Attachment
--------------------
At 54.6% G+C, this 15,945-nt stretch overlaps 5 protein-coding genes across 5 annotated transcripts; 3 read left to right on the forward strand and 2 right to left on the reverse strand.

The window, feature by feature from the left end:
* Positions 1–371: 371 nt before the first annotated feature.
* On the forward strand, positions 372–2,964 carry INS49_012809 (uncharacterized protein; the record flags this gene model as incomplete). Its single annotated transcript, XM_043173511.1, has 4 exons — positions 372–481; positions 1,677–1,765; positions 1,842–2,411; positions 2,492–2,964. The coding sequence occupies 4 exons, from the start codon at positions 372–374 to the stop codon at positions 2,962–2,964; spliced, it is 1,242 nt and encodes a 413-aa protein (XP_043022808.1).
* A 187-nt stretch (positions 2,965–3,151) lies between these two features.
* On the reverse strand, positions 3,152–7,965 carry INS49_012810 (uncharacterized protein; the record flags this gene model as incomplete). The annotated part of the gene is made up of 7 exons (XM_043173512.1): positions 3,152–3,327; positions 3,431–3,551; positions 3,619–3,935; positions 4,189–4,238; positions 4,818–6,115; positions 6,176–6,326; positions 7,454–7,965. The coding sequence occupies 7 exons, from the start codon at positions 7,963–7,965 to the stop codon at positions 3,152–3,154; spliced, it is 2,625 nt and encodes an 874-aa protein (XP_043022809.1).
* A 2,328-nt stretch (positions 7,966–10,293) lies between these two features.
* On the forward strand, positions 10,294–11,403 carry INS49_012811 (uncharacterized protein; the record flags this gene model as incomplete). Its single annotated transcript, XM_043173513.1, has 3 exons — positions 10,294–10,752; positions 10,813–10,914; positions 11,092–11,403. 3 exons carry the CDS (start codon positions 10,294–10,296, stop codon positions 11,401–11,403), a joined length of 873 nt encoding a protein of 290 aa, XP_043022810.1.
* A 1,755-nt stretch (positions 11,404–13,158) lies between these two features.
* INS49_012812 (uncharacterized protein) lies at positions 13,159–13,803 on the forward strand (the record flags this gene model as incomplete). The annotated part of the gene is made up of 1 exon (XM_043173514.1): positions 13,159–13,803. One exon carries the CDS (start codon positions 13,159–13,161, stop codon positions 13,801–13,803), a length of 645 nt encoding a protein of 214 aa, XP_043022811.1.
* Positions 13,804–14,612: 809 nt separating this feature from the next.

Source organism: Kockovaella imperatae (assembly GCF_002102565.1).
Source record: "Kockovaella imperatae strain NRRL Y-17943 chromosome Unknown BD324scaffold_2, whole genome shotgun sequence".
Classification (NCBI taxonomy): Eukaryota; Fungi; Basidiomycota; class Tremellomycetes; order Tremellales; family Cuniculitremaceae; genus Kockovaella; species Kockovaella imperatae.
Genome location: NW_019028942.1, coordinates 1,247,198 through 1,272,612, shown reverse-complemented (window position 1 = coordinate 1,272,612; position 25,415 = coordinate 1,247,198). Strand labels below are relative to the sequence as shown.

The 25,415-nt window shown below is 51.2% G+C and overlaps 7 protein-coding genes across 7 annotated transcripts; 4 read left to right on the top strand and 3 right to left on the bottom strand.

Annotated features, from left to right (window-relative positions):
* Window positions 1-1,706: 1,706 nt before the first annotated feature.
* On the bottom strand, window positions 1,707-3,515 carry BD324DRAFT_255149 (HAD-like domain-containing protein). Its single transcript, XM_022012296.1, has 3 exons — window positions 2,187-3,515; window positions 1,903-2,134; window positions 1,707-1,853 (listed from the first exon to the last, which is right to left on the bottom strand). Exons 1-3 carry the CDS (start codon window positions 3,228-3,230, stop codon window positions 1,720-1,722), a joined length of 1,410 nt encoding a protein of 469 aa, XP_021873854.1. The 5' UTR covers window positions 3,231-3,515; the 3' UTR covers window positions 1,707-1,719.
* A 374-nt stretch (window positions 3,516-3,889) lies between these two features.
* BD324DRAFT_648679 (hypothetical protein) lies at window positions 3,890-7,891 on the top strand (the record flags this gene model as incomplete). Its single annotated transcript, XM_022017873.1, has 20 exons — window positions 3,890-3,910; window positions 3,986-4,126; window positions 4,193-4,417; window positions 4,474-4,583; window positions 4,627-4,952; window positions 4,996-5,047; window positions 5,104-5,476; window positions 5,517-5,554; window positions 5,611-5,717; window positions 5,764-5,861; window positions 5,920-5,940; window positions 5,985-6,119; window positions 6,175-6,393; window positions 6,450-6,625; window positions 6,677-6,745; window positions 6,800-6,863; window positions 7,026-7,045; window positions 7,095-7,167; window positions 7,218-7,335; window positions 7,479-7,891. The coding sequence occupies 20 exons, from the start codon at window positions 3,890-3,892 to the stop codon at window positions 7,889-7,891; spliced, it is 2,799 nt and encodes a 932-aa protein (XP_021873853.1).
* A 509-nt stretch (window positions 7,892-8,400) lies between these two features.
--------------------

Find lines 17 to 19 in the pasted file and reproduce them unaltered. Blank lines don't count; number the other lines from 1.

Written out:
Annotated features, from left to right (window-relative positions):
* Window positions 1-1,706: 1,706 nt before the first annotated feature.
* On the bottom strand, window positions 1,707-3,515 carry BD324DRAFT_255149 (HAD-like domain-containing protein). Its single transcript, XM_022012296.1, has 3 exons — window positions 2,187-3,515; window positions 1,903-2,134; window positions 1,707-1,853 (listed from the first exon to the last, which is right to left on the bottom strand). Exons 1-3 carry the CDS (start codon window positions 3,228-3,230, stop codon window positions 1,720-1,722), a joined length of 1,410 nt encoding a protein of 469 aa, XP_021873854.1. The 5' UTR covers window positions 3,231-3,515; the 3' UTR covers window positions 1,707-1,719.